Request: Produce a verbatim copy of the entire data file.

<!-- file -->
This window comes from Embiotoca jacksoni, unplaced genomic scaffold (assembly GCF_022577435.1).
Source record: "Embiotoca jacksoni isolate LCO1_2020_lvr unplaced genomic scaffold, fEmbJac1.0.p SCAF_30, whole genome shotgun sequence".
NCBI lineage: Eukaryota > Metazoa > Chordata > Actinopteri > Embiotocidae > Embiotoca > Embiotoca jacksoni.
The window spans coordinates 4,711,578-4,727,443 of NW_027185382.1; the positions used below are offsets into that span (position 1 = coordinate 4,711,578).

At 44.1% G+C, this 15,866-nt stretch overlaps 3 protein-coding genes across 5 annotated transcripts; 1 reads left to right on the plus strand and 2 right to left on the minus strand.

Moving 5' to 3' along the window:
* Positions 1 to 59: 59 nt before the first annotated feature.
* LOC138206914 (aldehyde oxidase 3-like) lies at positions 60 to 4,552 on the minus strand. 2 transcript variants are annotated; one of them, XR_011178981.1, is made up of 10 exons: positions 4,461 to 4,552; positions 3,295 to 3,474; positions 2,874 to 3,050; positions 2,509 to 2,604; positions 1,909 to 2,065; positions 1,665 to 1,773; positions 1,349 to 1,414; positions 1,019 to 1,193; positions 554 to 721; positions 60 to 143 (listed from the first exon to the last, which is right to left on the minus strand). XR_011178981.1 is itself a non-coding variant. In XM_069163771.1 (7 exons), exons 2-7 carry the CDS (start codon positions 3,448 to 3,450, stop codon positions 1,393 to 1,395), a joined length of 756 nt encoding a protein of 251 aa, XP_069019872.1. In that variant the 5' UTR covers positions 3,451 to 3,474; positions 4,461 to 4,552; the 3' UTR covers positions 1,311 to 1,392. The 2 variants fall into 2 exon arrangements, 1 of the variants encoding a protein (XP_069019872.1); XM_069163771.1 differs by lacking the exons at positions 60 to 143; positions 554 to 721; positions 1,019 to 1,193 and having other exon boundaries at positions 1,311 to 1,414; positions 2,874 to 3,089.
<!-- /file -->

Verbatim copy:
This window comes from Embiotoca jacksoni, unplaced genomic scaffold (assembly GCF_022577435.1).
Source record: "Embiotoca jacksoni isolate LCO1_2020_lvr unplaced genomic scaffold, fEmbJac1.0.p SCAF_30, whole genome shotgun sequence".
NCBI lineage: Eukaryota > Metazoa > Chordata > Actinopteri > Embiotocidae > Embiotoca > Embiotoca jacksoni.
The window spans coordinates 4,711,578-4,727,443 of NW_027185382.1; the positions used below are offsets into that span (position 1 = coordinate 4,711,578).

At 44.1% G+C, this 15,866-nt stretch overlaps 3 protein-coding genes across 5 annotated transcripts; 1 reads left to right on the plus strand and 2 right to left on the minus strand.

Moving 5' to 3' along the window:
* Positions 1 to 59: 59 nt before the first annotated feature.
* LOC138206914 (aldehyde oxidase 3-like) lies at positions 60 to 4,552 on the minus strand. 2 transcript variants are annotated; one of them, XR_011178981.1, is made up of 10 exons: positions 4,461 to 4,552; positions 3,295 to 3,474; positions 2,874 to 3,050; positions 2,509 to 2,604; positions 1,909 to 2,065; positions 1,665 to 1,773; positions 1,349 to 1,414; positions 1,019 to 1,193; positions 554 to 721; positions 60 to 143 (listed from the first exon to the last, which is right to left on the minus strand). XR_011178981.1 is itself a non-coding variant. In XM_069163771.1 (7 exons), exons 2-7 carry the CDS (start codon positions 3,448 to 3,450, stop codon positions 1,393 to 1,395), a joined length of 756 nt encoding a protein of 251 aa, XP_069019872.1. In that variant the 5' UTR covers positions 3,451 to 3,474; positions 4,461 to 4,552; the 3' UTR covers positions 1,311 to 1,392. The 2 variants fall into 2 exon arrangements, 1 of the variants encoding a protein (XP_069019872.1); XM_069163771.1 differs by lacking the exons at positions 60 to 143; positions 554 to 721; positions 1,019 to 1,193 and having other exon boundaries at positions 1,311 to 1,414; positions 2,874 to 3,089.